Letters to the editor for October 12, 2011

No to coal transports, Walden must show loyalty, more...

No to coal transports

I strongly oppose exporting coal to Asia through the Columbia River Gorge. 286,000 acres of the Gorge are federally protected through the National Scenic Act and that includes the natural resources. The fine quality of life in the Gorge attracts caring residents, entrepreneurs and tourists.

We can't have a good quality of life without clean air and water, so why would we put ourselves, our natural resources and more sustainable economies like tourism in harm's way by allowing a drastically increased amount of pollution from coal trains through the Gorge? These trains are typically uncovered and are a major source of coal dust pollution in the Columbia River Gorge.

Looking at the big picture, once this coal does reach Asia - we get it back. Air disposition from coal burning in Asia is the major source of highly toxic mercury in the Columbia River Basin. Why would we want more? Coal fired power plants in China are not subject to modern pollution controls. And we know how challenging that can be to enforce locally. It's simply the dirtiest version of a dirty version of energy and it's up-wind of Oregon and the Pacific Northwest.

Additionally, why trade priceless resources like clean air and water for economic gain that largely goes elsewhere - to Ambre Energy, an Australian Corporation who is proposing these exports? The Columbia Gorge and the region shouldn't host outside industries that track a dirty mess through our federally protected National Scenic Area and beyond.

Here's a final thought. Look how many people have a "shoeless household" policy these days. They don't want to live with excess dirt or spend extra time and resources cleaning it up. Street dust is one thing. Airborne coal dust in our larger Gorge home is quite another.

If writing your name in the coal dust on your floors with your stocking feet disturbs you, please write or call Oregon Gov. Kitzhaber or Washington Commissioner Goldmark.

Polly Wood

Hood River

Where loyalty should be

Legislation to be introduced in the Senate authorizing payments to counties five more years may not enjoy bipartisan support (see editorial 10-8-11). Known as the Secure Rural Schools Act program, Federal payments to Oregon's timber Counties expires in December.

It may seem encouraging that Rep. Greg Walden, Republican, may be motivated to marshal this legislation through the legislative process, however he has been a member of the committee to work on a long term solution and three years have passed and still no solution.

Although the content of this legislation is non-partisan the legislature that must pass it is not. Since it will affect the budget, Republican Representatives are certain to question and probably oppose it.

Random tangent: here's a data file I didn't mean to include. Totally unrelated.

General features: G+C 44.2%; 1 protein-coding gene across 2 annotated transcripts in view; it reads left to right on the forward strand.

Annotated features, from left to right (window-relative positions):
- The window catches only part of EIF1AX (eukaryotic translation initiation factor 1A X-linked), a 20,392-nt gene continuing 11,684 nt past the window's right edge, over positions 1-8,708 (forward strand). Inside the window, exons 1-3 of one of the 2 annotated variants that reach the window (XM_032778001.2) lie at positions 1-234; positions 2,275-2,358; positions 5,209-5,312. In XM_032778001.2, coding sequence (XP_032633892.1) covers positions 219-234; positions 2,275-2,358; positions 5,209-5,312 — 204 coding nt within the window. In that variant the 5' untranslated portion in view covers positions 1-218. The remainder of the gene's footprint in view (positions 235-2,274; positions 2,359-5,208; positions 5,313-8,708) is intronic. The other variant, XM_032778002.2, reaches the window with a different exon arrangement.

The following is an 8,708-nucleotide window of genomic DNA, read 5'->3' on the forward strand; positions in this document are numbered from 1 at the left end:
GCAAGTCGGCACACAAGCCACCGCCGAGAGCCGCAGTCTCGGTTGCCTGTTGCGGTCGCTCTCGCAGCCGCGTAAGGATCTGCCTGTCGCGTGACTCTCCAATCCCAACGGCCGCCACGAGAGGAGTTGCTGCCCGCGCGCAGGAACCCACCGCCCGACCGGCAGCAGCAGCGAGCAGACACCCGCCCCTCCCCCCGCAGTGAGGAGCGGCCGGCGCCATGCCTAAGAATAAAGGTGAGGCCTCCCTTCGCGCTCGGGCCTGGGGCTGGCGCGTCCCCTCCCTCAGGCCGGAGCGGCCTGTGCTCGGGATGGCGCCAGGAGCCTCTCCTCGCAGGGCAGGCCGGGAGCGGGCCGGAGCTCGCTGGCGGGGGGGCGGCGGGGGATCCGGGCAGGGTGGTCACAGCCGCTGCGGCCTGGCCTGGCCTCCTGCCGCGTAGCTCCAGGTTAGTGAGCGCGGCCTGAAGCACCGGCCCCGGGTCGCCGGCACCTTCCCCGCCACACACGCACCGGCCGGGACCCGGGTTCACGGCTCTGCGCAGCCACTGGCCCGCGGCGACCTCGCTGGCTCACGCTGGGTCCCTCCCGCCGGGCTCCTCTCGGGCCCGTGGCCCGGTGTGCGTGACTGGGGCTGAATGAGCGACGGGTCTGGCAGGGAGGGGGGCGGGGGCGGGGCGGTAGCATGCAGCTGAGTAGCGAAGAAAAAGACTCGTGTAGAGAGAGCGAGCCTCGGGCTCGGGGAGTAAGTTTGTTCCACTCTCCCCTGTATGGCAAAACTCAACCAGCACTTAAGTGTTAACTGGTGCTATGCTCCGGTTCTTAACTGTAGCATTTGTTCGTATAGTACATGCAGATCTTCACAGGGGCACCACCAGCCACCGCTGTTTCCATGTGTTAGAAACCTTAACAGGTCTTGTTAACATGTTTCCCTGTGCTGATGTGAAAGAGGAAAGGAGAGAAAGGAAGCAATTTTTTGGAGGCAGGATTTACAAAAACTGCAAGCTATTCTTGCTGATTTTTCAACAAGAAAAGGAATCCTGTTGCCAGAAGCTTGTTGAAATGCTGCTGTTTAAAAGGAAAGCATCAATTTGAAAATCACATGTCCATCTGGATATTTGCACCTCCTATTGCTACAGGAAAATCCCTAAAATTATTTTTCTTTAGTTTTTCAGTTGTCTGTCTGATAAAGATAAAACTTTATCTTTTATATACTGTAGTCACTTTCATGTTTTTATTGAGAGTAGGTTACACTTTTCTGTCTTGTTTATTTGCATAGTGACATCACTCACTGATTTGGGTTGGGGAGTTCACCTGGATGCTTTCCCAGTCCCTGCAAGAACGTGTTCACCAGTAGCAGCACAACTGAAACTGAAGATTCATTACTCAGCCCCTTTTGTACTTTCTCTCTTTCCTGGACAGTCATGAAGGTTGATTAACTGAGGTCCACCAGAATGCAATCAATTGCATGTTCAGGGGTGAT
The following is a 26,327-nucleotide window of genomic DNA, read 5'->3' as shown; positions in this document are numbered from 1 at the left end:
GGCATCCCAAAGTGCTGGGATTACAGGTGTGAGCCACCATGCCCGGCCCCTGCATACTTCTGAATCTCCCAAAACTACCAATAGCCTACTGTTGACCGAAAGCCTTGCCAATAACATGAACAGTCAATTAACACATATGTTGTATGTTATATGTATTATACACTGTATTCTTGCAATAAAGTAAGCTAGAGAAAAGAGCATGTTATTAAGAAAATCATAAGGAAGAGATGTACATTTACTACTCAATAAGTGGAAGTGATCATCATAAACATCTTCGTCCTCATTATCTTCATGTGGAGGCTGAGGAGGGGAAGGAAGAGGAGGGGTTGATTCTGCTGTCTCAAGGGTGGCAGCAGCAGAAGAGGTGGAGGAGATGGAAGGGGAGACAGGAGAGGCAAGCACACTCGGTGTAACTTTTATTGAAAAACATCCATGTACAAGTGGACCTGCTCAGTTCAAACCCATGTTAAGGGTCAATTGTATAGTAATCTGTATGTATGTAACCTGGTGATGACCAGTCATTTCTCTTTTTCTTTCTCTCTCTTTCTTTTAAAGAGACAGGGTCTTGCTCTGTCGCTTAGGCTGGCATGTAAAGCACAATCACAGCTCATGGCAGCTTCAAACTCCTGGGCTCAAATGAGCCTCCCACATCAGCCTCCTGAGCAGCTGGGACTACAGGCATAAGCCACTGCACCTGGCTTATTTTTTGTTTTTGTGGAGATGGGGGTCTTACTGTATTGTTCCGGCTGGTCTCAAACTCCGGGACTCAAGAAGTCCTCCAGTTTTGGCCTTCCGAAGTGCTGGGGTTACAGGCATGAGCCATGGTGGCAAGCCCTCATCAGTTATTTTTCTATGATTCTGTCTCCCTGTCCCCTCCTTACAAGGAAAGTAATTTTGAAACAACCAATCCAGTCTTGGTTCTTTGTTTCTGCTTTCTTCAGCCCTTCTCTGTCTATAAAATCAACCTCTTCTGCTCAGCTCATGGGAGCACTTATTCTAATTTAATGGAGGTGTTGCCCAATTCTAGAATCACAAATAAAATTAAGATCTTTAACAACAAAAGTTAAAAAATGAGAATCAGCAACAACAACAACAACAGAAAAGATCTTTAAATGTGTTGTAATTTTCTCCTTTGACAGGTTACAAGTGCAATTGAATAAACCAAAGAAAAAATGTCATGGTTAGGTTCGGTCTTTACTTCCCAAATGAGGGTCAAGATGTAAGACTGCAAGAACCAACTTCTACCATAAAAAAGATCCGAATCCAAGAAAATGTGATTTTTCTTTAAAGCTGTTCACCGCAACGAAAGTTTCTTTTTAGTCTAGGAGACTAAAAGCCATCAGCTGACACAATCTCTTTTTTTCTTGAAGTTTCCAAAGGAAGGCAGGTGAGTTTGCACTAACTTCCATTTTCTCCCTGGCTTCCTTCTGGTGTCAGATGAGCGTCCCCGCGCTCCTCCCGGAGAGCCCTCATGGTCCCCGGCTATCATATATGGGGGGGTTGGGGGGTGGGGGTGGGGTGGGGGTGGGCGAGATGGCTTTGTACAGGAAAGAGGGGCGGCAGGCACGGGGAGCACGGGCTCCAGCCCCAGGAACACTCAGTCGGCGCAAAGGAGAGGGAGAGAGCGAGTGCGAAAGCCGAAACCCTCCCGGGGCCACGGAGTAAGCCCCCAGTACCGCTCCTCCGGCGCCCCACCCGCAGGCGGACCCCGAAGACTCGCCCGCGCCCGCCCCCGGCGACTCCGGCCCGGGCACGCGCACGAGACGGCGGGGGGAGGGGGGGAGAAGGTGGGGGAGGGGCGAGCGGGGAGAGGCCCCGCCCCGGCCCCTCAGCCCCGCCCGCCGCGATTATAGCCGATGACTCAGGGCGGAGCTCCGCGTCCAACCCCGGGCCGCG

This is a time when Rep. Greg Walden must show his loyalty either to his constituents or to his party's leaders. Obviously he can't do both.

It would be advisable for Rep. Greg Walden's constituents to notify him his loyalty should be with the counties that are desperately in need of the financing.

Betty Foxley

Hood River

Why the hold up?

Regarding the Sept. 28 letter of Anne Vance. Our president could do something about the NLRB action against Boeing, if he wanted to. You brought up the retaliation theory, not me. There is a national minimum wage law. Jobs are being lost in South Carolina because of the NLRB action. I wonder why our President's "Job Bill" has been held up in the Senate by Harry Reid? Hmmm.

To answer your question, I have no strong interest in either big business or unions. I do have strong interest in personal responsibility and personal freedom. There is no need to ask you the same question as it is perfectly clear where your interest lies. I will also correct you on my name. My name is Howard, not Harold as you stated in your Sept. 28 letter.

Howard Marquis

Hood River

Fair wages

and work, now

An open letter to Congressman Greg Walden

I am prompted to write you with regard to President Obama's proposal to jump-start our economy with stimulus to our nation's workforce in the guise of repairs to our debilitated infrastructure and stimulus to education in the guise of getting more teachers in classrooms. I hope you can find a way to take up his offer: 1) get on board; or 2) suggest a better vehicle which will put people to work for a fair wage NOW.

We don't need to get sucked in on another spiral into the depths of physical and mental depression right now. China and India aren't going to give us a hand up and out, and Europe is in a political stalemate worse than ours.

Besides, we have the resources and the fortitude to do it our ownselves once we ditch the fantasy of each and every one of us becoming a millionaire. I can guarantee it that once I become one of that esteemed group we'll be wheeling our money around in wheelbarrows. Spare me incantations of that daydream.